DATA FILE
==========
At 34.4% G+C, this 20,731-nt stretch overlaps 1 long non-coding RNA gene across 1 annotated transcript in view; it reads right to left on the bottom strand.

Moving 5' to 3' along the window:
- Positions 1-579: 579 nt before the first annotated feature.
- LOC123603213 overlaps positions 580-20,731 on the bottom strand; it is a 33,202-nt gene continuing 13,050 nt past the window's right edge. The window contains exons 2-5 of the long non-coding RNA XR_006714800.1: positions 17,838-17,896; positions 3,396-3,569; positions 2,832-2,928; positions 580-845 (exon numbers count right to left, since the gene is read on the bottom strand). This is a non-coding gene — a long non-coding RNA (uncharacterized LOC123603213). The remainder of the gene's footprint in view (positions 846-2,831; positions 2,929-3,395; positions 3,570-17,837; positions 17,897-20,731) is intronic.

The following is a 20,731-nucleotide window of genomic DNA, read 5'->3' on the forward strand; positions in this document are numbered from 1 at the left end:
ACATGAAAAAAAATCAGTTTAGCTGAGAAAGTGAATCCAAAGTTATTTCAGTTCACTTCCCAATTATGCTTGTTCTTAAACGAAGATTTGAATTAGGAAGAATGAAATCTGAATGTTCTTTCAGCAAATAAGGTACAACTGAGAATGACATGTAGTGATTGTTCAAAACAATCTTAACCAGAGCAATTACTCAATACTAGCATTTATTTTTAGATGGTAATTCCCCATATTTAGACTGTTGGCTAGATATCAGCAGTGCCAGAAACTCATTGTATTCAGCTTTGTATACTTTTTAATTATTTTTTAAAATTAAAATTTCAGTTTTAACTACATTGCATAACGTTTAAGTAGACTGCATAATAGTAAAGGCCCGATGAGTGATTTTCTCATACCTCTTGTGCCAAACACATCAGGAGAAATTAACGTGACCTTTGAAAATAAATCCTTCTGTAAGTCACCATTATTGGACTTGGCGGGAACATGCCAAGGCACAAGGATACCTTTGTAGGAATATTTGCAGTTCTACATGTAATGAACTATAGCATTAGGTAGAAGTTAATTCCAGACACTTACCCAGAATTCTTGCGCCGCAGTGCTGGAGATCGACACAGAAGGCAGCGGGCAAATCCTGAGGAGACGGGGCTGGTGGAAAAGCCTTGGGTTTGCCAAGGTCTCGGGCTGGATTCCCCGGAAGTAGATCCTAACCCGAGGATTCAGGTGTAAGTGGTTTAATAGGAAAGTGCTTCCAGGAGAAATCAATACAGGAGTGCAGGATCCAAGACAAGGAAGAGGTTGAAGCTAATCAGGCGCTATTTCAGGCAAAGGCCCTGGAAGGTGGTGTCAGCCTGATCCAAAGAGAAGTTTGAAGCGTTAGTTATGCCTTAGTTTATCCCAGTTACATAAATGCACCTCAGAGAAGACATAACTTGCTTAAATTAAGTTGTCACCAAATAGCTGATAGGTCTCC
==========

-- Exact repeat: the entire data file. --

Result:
At 34.4% G+C, this 20,731-nt stretch overlaps 1 long non-coding RNA gene across 1 annotated transcript in view; it reads right to left on the bottom strand.

Moving 5' to 3' along the window:
- Positions 1-579: 579 nt before the first annotated feature.
- LOC123603213 overlaps positions 580-20,731 on the bottom strand; it is a 33,202-nt gene continuing 13,050 nt past the window's right edge. The window contains exons 2-5 of the long non-coding RNA XR_006714800.1: positions 17,838-17,896; positions 3,396-3,569; positions 2,832-2,928; positions 580-845 (exon numbers count right to left, since the gene is read on the bottom strand). This is a non-coding gene — a long non-coding RNA (uncharacterized LOC123603213). The remainder of the gene's footprint in view (positions 846-2,831; positions 2,929-3,395; positions 3,570-17,837; positions 17,897-20,731) is intronic.

The following is a 20,731-nucleotide window of genomic DNA, read 5'->3' on the forward strand; positions in this document are numbered from 1 at the left end:
ACATGAAAAAAAATCAGTTTAGCTGAGAAAGTGAATCCAAAGTTATTTCAGTTCACTTCCCAATTATGCTTGTTCTTAAACGAAGATTTGAATTAGGAAGAATGAAATCTGAATGTTCTTTCAGCAAATAAGGTACAACTGAGAATGACATGTAGTGATTGTTCAAAACAATCTTAACCAGAGCAATTACTCAATACTAGCATTTATTTTTAGATGGTAATTCCCCATATTTAGACTGTTGGCTAGATATCAGCAGTGCCAGAAACTCATTGTATTCAGCTTTGTATACTTTTTAATTATTTTTTAAAATTAAAATTTCAGTTTTAACTACATTGCATAACGTTTAAGTAGACTGCATAATAGTAAAGGCCCGATGAGTGATTTTCTCATACCTCTTGTGCCAAACACATCAGGAGAAATTAACGTGACCTTTGAAAATAAATCCTTCTGTAAGTCACCATTATTGGACTTGGCGGGAACATGCCAAGGCACAAGGATACCTTTGTAGGAATATTTGCAGTTCTACATGTAATGAACTATAGCATTAGGTAGAAGTTAATTCCAGACACTTACCCAGAATTCTTGCGCCGCAGTGCTGGAGATCGACACAGAAGGCAGCGGGCAAATCCTGAGGAGACGGGGCTGGTGGAAAAGCCTTGGGTTTGCCAAGGTCTCGGGCTGGATTCCCCGGAAGTAGATCCTAACCCGAGGATTCAGGTGTAAGTGGTTTAATAGGAAAGTGCTTCCAGGAGAAATCAATACAGGAGTGCAGGATCCAAGACAAGGAAGAGGTTGAAGCTAATCAGGCGCTATTTCAGGCAAAGGCCCTGGAAGGTGGTGTCAGCCTGATCCAAAGAGAAGTTTGAAGCGTTAGTTATGCCTTAGTTTATCCCAGTTACATAAATGCACCTCAGAGAAGACATAACTTGCTTAAATTAAGTTGTCACCAAATAGCTGATAGGTCTCC